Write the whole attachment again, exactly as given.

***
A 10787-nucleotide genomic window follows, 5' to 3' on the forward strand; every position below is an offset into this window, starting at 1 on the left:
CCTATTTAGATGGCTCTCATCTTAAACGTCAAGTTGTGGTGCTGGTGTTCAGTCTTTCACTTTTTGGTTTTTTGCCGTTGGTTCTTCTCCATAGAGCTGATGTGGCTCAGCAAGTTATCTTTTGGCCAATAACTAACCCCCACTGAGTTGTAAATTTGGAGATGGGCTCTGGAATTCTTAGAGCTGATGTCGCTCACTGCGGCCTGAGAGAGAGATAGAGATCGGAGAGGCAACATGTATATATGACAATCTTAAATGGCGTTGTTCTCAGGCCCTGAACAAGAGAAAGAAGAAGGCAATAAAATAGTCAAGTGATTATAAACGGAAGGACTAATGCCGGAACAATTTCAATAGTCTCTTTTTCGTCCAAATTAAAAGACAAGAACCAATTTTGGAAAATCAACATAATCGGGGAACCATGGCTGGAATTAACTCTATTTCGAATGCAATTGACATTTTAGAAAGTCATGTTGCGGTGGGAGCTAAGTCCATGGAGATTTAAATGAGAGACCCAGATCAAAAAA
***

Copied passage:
A 10787-nucleotide genomic window follows, 5' to 3' on the forward strand; every position below is an offset into this window, starting at 1 on the left:
CCTATTTAGATGGCTCTCATCTTAAACGTCAAGTTGTGGTGCTGGTGTTCAGTCTTTCACTTTTTGGTTTTTTGCCGTTGGTTCTTCTCCATAGAGCTGATGTGGCTCAGCAAGTTATCTTTTGGCCAATAACTAACCCCCACTGAGTTGTAAATTTGGAGATGGGCTCTGGAATTCTTAGAGCTGATGTCGCTCACTGCGGCCTGAGAGAGAGATAGAGATCGGAGAGGCAACATGTATATATGACAATCTTAAATGGCGTTGTTCTCAGGCCCTGAACAAGAGAAAGAAGAAGGCAATAAAATAGTCAAGTGATTATAAACGGAAGGACTAATGCCGGAACAATTTCAATAGTCTCTTTTTCGTCCAAATTAAAAGACAAGAACCAATTTTGGAAAATCAACATAATCGGGGAACCATGGCTGGAATTAACTCTATTTCGAATGCAATTGACATTTTAGAAAGTCATGTTGCGGTGGGAGCTAAGTCCATGGAGATTTAAATGAGAGACCCAGATCAAAAAA